Relief for consumers as retailers adjust prices for VAT-free sanitary pads

02 April 2019 - 15:01 By Nonkululeko Njilo
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Sanitary pads became VAT-free this week.
Sanitary pads became VAT-free this week.
Image: Gallo Images/iStock

Major retailers have described the scrapping of value added tax (VAT) on sanitary pads as a relief for consumers, especially as petrol prices increase.

The scrapping of VAT on the product came into effect on Monday, having been announced by finance minister Tito Mboweni last year. Mboweni at the time also abolished VAT on white bread flour and cake flour.

The Shoprite Group said the removal of the 15% VAT charge on these items would "bring relief".

"System changes have already been implemented to add these additional zero-VAT rated items to the existing list of items, with updated pricing applied as of Monday April 1.

"We always welcome savings for our customers and the introduction of additional zero-VAT rated items will make these items more affordable," Shoprite told TimesLIVE.

Pick n Pay also said it had made price adjustments to allow for the zero-VAT products, adding that the change to the baking items would make a difference ahead of the Easter holidays.

"Our prices for these items were reduced [on Monday] to account for the zero-VAT exception. Easter is traditionally a strong baking time for South Africans, so the VAT exemption on bread and cake flour will be coming at a good time for customers," said Pick n Pay spokesperson Janine Caradonna.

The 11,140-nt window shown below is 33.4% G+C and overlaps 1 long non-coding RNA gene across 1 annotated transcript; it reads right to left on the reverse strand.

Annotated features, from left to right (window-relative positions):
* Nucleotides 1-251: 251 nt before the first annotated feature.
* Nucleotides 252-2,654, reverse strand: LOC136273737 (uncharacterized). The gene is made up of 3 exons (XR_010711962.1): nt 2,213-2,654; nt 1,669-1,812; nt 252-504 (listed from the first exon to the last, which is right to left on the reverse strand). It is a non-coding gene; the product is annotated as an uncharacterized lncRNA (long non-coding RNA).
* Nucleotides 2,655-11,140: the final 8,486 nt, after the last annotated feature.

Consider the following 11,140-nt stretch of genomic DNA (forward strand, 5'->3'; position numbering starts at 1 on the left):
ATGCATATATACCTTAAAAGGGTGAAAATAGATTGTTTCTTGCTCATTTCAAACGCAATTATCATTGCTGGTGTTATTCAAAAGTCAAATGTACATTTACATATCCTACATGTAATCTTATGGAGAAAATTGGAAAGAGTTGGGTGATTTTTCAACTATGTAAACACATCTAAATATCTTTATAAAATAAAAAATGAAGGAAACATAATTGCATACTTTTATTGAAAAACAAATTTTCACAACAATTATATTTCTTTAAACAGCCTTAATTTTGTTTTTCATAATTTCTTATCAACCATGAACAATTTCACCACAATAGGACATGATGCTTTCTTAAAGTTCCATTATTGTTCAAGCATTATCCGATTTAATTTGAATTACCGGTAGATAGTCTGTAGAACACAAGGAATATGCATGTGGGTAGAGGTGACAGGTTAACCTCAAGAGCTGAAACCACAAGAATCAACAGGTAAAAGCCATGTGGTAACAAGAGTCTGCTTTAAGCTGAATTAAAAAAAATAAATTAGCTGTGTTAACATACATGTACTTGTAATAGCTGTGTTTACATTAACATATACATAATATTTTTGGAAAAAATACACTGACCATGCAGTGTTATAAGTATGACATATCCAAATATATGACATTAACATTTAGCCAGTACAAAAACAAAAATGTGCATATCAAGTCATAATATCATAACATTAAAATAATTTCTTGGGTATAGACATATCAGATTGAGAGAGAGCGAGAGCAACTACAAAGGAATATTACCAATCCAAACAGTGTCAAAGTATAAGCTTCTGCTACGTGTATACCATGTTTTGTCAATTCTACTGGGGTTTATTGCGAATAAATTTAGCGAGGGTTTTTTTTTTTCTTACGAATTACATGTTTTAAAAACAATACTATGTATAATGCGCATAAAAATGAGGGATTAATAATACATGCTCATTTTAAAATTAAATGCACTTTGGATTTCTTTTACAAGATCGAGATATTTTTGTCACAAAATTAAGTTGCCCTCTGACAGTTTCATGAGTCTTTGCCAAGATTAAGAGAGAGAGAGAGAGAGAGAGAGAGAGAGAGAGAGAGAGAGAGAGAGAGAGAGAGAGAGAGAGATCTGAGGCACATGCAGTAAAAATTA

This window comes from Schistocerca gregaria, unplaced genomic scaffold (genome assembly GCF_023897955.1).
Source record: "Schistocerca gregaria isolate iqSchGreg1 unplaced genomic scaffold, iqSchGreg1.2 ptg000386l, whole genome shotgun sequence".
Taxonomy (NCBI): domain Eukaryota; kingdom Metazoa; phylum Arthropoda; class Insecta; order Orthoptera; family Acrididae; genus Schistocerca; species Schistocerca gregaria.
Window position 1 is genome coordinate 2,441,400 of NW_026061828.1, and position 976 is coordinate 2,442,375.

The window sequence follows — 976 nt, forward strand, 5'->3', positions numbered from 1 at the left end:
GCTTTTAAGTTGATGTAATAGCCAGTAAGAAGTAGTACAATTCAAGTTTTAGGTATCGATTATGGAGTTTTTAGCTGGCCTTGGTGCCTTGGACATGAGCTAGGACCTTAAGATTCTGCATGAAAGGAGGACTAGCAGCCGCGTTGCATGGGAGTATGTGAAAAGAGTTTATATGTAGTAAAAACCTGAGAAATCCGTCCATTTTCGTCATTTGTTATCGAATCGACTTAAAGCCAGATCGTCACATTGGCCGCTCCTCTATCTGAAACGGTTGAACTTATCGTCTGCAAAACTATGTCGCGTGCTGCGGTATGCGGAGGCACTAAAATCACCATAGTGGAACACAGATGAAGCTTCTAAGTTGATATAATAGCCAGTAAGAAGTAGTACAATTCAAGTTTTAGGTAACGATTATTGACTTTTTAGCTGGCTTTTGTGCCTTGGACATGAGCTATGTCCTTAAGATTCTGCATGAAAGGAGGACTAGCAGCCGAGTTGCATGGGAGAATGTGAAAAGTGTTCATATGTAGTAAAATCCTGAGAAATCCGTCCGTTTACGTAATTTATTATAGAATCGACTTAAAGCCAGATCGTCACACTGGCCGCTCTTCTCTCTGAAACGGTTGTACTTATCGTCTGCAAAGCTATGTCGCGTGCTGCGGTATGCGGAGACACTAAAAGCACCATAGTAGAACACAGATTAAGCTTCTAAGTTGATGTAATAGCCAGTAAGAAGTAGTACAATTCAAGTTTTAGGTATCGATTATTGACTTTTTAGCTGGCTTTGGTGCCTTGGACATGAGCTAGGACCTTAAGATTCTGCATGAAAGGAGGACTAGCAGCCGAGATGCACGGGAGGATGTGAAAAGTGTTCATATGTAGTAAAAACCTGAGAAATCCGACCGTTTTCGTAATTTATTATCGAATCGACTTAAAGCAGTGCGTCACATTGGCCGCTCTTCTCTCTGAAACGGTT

The government has been under pressure to zero-rate sanitary towels after it increased VAT from 14% to 15% in April last year.

Several MPs‚ academics and civil society bodies have long been calling for an end to VAT on the item, with many warning that young girls from poor households were missing school classes when they were menstruating because they could not afford sanitary pads.

Research has shown that, on average‚ females spend at least R600 a year on sanitary towels.

Nokuzola Ndwandwe of #TeamFreeSanitaryPads described the move as a victory but said more still needed to be done. "The scrapping of VAT will benefit those who can afford to purchase, the middle class for example. What about children and women in the rural areas?" she said.

Ndwandwe said while progress had been made in the fight for VAT-free sanitary pads, there was still a need to educate society about menstrual health and sanitation, which could be facilitated by various departments.  

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